The good side of this game is the relatively spooky and atmospheric cards, though they could have been improved with a little better artwork. The game play is not bad but is derivative of some other card games already out there (such as Titan: the Arena, which is a much better game, and, if I remember correctly, Caesar & Cleopatra). However, the game totally fails to live up to its theme. Basically this is a game of gathering and playing sets of cards of the same color representing different 'suits.' On your turn you draw two cards and discard one into a 'location' which matches its color. You can then raid a location and gather up all the cards in it and make runs or sets. The player with the fewest cards in a particular set loses all of them during the scoring part of the game.
The rules advertise that there is some danger in going Vampire hunting because 'Vampires can bite' but losing a set from scoring is the only bad thing that can happen to you. A rule in which a failed hunt would cause you to lose points or cards would have helped introduce some risk in your play, but no such rule exists. Far from incorporating any rule that makes the game the least bit risky or exciting or that attempts in any way to capture the feel of raiding a vampire nest, the vampire theme is only used in the art work, not in the conceptual play of the game itself. The overall result is lame and very disappointing to this reviewer who was expecting more.
The best part of the game is its price and if you're not expecting much, it can be a fun card game in a very simple and bland kind of way. That is the only feature that keeps it from being a one-star game in my opinion; you lose very little buying this one.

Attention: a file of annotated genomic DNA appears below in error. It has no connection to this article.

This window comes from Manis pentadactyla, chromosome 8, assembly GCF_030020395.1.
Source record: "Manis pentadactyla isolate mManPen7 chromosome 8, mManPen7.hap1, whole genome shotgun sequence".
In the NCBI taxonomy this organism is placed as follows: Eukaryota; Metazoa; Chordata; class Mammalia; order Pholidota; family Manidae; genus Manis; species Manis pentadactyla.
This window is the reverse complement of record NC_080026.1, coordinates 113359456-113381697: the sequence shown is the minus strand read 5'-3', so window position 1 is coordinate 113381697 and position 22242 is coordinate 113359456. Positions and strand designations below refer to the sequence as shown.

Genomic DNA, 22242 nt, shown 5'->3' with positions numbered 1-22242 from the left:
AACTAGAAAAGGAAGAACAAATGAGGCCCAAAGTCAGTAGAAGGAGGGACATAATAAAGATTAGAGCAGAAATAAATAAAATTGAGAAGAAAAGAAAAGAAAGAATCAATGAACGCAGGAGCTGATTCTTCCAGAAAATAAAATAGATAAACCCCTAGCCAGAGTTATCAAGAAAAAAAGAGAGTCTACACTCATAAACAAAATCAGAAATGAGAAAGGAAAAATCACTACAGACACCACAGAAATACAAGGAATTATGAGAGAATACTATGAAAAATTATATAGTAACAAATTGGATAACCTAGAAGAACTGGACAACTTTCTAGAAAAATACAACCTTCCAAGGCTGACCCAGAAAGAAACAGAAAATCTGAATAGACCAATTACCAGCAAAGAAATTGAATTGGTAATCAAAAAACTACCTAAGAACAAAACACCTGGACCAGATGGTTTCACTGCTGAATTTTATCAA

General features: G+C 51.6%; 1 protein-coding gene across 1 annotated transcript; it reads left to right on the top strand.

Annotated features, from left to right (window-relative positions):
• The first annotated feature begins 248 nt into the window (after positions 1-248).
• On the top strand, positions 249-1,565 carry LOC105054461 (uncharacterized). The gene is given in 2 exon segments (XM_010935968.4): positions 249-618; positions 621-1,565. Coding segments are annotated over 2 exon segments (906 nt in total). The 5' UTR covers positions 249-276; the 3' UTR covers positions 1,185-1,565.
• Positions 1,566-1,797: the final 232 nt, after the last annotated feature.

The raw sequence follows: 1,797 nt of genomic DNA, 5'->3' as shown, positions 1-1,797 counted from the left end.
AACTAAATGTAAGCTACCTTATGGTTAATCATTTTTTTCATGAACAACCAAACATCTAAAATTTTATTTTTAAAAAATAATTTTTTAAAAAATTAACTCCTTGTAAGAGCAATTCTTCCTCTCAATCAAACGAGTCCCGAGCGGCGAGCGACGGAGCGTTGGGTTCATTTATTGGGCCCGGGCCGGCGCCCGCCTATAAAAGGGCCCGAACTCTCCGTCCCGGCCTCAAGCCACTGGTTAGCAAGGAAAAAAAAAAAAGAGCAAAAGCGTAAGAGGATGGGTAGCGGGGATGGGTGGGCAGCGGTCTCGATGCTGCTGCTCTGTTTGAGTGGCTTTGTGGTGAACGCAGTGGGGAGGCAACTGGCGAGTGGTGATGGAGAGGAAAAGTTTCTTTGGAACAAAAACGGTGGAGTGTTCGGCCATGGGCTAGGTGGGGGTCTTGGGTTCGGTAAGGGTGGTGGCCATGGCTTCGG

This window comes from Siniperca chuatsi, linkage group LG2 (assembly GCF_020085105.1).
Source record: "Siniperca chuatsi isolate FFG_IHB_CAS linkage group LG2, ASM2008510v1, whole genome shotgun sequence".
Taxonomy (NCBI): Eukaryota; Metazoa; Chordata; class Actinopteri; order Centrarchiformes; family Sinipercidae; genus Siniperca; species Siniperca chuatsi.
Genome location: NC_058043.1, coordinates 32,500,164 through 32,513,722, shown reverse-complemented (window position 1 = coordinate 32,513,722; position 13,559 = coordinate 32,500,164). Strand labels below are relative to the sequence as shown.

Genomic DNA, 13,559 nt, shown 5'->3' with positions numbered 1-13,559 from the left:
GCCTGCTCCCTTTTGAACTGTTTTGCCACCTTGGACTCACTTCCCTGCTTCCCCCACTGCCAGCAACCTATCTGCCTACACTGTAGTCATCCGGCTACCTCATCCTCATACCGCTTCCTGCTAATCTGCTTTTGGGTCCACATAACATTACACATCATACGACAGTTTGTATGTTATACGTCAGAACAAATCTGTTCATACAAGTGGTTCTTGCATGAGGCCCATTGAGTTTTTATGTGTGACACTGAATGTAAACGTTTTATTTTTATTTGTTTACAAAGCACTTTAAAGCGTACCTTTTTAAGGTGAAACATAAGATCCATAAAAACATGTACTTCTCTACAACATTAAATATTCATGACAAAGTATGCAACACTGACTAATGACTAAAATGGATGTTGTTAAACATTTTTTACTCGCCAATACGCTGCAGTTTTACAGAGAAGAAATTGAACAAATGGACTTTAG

I have oddly mixed feelings about Reiner Knizia's games. Actually, let me rephrase that. [page scan/se=0172/sf=category/fi=stockall.asc/ml=20]Medici was the first German game I played, and I thought it was great. I liked Money!, too, despite its simple mechanics and the fact that the theme has nothing to do with the gameplay. All of Knizia's other games, however, have just left me with varying degrees of disappointment, but none to quite the same degree as Vampire. I even turned down an offer to play the game with Knizia himself recently.
First and foremost, along with everyone else who's reviewed this game, I have to point out that the theme has absolutely NOTHING to do with the game. Knizia is notorious for this, but at least with the rest of his games, you can come to some sort of connection by stretching your imagination far enough. Perhaps I should have asked him to justify the theme when I met him, but it seemed rude at the time. The closest I can come with this game is picturing a bunch of vampire hunters sitting around a hunting lodge, pulling vampire heads out of giant baskets and saying things like 'Hans Gruber, while I have slain 17 vampires of varying colors this evening, I see that you have slain 8 purple vampires and 5 green ones, thus cornering that market. Thou art truly a finer hunter than I!' It just doesn't work.
This game is really nothing more than a kludgy, 3+ player version of Lost Cities (which is, oddly, the Knizia game where the theme most closely matches the gameplay, in my opinion), which simply exacerbates the faults of Lost Cities instead of adding anything new. As with Lost Cities, the only strategy in the game is to focus on just two or three colors, while relying on the luck of the draw or meticulous card counting to get you there (either method seems equally valid).
The mechanics are disappointing at best, and the tacked-on vampire theme just adds insult to injury, because it has so much potential, but delivers absolutely nothing.
Vampires are everywhere, if you believe all those horror movies. Now you can catch some, and in a splendid array of colors. Start with four vampire cards. Six gathering places are arranged on the table, each with a vampire of the color that haunts it. Draw two vampire cards or take all the cards from one of the gathering places. Then, either send a vampire to its favorite haunt, or lay down a set of three or more vampire cards of one color. You can't augment a set, but you can supersede it with a bigger one. The game ends when the deck runs out, or when someone has sets in each color. For every color, players score the number of vampires they've caught, except for the hapless player with the fewest. Garlic and stakes not included.